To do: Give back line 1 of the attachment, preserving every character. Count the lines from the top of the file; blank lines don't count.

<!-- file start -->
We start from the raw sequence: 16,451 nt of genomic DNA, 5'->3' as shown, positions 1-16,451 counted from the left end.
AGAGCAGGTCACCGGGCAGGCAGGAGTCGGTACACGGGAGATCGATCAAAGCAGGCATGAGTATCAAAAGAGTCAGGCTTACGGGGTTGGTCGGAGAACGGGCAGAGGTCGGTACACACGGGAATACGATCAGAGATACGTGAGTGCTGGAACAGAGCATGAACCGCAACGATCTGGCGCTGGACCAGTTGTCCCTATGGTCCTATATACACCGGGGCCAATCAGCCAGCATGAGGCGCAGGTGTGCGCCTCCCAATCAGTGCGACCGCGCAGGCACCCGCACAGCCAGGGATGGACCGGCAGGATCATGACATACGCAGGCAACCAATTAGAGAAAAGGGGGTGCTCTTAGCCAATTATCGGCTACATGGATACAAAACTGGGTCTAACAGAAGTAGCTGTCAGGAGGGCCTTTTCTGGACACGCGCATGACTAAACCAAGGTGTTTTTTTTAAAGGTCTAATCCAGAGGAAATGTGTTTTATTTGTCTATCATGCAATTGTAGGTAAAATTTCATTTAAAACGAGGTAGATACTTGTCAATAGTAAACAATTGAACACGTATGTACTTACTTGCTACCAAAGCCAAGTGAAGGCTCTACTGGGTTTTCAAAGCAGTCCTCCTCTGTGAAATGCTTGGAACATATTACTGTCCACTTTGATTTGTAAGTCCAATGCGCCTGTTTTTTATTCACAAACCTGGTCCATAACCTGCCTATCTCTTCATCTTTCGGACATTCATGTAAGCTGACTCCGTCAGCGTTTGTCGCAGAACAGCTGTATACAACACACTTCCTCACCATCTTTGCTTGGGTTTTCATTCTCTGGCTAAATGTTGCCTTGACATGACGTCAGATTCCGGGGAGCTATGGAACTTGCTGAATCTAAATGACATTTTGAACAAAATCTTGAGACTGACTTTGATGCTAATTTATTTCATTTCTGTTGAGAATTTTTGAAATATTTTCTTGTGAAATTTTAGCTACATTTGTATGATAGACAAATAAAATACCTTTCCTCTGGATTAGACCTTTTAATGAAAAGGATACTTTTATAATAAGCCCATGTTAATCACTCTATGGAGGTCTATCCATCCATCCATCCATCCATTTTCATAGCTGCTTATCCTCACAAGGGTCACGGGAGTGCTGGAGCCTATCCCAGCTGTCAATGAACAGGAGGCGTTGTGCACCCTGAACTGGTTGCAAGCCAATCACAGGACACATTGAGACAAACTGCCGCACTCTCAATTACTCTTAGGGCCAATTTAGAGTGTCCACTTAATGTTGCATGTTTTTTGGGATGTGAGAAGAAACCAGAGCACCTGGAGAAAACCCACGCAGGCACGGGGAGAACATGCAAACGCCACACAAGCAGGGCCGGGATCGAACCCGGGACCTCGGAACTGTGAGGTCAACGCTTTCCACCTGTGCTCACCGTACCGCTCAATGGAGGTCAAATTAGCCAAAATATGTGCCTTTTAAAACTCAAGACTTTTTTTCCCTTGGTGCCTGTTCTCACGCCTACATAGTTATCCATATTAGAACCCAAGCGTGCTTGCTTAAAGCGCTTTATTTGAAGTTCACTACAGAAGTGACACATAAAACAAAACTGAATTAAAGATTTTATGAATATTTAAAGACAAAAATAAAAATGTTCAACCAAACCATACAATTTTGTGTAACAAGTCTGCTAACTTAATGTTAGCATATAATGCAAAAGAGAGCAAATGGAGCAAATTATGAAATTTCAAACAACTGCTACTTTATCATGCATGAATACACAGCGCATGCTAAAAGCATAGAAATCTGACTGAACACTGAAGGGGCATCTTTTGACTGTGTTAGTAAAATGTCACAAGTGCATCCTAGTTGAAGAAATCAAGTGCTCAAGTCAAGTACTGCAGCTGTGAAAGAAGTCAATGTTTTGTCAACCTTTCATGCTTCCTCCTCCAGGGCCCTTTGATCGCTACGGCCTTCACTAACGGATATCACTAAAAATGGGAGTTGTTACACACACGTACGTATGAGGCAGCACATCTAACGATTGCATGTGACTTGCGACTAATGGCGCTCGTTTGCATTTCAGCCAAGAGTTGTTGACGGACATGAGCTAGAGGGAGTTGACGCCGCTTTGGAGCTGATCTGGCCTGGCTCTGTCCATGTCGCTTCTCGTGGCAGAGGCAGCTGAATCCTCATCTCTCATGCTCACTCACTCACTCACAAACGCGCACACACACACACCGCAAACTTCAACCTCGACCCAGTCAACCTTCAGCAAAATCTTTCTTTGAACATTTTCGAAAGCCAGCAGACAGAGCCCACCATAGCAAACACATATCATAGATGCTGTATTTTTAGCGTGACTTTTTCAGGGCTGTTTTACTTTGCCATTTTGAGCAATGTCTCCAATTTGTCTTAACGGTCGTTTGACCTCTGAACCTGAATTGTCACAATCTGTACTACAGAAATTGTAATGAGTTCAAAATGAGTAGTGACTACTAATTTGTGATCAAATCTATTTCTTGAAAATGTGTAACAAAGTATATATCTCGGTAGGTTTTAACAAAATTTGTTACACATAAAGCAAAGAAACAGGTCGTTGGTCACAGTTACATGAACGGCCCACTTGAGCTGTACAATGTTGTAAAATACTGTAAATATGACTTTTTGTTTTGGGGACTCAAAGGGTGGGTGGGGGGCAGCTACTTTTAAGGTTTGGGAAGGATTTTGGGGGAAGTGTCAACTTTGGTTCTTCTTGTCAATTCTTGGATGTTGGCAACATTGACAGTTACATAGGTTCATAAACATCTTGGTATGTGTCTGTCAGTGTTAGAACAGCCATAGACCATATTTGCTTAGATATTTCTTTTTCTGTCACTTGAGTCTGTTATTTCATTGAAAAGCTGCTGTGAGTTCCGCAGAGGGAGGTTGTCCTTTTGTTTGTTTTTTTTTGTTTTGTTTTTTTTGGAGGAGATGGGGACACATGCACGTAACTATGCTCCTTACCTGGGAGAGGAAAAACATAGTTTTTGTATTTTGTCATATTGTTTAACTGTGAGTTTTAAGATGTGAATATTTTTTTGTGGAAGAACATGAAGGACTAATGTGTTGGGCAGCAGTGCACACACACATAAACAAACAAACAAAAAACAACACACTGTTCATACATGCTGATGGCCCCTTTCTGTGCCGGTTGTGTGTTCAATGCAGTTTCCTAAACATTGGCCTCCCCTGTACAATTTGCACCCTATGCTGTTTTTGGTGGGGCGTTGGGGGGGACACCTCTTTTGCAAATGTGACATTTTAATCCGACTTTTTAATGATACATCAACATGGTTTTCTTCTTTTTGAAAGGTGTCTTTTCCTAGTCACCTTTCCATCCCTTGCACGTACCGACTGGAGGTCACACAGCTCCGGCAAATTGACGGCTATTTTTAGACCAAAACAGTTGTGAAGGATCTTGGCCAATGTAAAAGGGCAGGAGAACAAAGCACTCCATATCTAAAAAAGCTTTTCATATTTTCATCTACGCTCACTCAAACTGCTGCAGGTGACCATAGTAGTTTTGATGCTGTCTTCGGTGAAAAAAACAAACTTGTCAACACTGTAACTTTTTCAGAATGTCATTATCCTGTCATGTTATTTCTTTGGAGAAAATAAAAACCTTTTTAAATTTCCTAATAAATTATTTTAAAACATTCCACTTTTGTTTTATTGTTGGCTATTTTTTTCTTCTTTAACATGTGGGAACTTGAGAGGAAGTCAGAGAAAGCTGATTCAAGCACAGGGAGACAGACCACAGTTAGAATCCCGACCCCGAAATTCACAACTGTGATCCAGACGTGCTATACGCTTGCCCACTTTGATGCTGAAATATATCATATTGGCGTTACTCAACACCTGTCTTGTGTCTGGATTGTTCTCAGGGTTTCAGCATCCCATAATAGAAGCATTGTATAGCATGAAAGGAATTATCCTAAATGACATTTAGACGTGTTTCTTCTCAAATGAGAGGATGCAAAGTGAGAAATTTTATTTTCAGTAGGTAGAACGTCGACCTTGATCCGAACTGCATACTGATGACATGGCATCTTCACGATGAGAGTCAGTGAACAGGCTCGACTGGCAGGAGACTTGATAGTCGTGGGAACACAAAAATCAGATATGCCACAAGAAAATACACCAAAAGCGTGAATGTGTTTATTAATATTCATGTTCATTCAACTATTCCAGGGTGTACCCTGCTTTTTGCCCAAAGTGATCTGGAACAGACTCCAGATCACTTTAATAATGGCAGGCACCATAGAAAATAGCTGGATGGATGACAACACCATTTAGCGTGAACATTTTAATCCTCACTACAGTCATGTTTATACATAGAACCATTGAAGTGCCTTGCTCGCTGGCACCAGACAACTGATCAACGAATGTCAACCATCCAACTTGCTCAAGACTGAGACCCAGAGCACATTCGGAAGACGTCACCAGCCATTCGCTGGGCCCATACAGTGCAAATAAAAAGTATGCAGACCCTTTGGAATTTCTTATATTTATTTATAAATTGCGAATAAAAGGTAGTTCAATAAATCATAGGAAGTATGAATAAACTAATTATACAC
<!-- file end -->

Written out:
We start from the raw sequence: 16,451 nt of genomic DNA, 5'->3' as shown, positions 1-16,451 counted from the left end.